France is set to pass legislation banning ultra skinny models from working.
In a nation in which fashion is not just a livelihood but also a passion this legislation could save lives.
In France lawmakers are currently debating a proposed anti-anorexia bill which would mean thin models could be banned from the catwalks of France. The “anti-anorexia” amendments mean that managers of modeling agencies could face six months in prison for employing unhealthily thin women.
The promotion of excessive skinniness would also become a criminal offence in a move aimed at sites that encourage eating disorders with “pro-anorexia” or “thinspiration” to achieve a thigh gap or bikini bridge.
Under the proposed new laws agencies would have to require medical certificates from models showing that their BMI was higher than the minimum. Breaching the law would be punishable with a fine of up to €75,000 (A$100,000) and six months imprisonment.
Related content: Why models are thin, how history and culture make skinny models.
Marisol Touraine, the health minister supports the laws saying “If you are a model, it is important to pass the message to girls . . . that you must eat and take care of your health. Yes, I am going to support this measure.”
They have been tabled by Olivier Véran, a Socialist MP who is also a neurologist. Dr Véran said “It is intolerable to promote malnutrition and to exploit people commercially who are endangering their own health.”
The measures, if passed into law, would mean that France would join Israel, Spain, and Italy in legislating health in fashion.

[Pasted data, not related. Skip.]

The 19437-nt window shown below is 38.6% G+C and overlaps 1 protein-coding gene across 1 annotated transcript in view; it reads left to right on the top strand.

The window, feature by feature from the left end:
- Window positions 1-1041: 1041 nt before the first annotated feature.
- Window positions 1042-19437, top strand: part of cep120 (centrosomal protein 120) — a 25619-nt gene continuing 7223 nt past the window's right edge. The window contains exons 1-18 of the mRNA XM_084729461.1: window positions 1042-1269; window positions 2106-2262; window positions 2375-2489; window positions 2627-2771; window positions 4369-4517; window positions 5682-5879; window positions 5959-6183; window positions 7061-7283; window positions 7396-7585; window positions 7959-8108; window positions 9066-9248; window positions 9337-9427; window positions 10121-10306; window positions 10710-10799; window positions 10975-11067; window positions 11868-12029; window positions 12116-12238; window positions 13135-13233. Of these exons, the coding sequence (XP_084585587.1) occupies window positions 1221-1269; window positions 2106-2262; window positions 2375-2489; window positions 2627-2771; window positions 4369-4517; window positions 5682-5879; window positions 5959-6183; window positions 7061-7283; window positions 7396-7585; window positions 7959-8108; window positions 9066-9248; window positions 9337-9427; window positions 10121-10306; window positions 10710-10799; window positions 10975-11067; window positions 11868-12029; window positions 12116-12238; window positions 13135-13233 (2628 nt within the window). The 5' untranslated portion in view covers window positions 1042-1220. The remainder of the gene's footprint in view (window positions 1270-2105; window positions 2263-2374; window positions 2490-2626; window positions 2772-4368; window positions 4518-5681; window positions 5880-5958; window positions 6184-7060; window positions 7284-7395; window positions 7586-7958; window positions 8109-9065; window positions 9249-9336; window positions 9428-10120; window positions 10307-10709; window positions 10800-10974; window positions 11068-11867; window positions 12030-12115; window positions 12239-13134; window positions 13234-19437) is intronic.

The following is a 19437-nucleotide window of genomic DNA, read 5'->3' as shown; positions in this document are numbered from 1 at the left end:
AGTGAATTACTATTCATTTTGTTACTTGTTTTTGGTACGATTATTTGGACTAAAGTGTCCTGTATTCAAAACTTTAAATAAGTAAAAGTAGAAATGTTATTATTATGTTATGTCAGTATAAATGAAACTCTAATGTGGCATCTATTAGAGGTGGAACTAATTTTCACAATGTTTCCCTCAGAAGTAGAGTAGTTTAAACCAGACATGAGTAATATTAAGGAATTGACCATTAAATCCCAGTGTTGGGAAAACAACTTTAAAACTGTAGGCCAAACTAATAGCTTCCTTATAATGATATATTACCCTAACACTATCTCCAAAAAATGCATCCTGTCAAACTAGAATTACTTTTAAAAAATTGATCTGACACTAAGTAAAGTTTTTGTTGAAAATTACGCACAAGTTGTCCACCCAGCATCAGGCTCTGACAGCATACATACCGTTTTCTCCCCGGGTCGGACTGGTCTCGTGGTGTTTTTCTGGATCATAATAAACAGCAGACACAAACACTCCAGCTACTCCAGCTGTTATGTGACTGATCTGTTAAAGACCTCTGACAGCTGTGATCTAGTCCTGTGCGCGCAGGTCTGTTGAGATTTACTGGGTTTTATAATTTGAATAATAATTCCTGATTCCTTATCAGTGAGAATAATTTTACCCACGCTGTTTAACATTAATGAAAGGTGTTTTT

Last year Israel became the first country to enforce legislation to combat eating disorders. The Israeli law requires that models have a body mass index (BMI) of at least 18.5.
In Spain, Italy, Belgium and Chile there are industry codes and local regulations.
The Israeli law requires that models have a body mass index (BMI) of at least 18.5.
In Australia there is a Code Of Conduct for the industry which was set up by The National Body Image Advisory Group. But it is voluntary
Mia Freedman wrote for Mamamia last year:
“ Since the announcement of the code nothing has changed. Almost without exception, the fashion industry defiantly ignored us. This was back in 2009 and we are STILL having this discussion five years later. We are STILL seeing drastically underweight girls on catwalks – not just Alex Perry’s catwalk but almost every designer showing during fashion week.
… I urge the industry, come together as a group and do something. Take a closer look at our code of conduct because it’s clearly more necessary than ever that you change if you want to stay relevant and profitable.
Back in France Olivier Veran told Le Parisien that under the legislation models would have to present a medical certificate showing a Body Mass Index (BMI) of at least 18, about 55 kg for a height of 1.75m before being hired for a job and for a few weeks afterwards.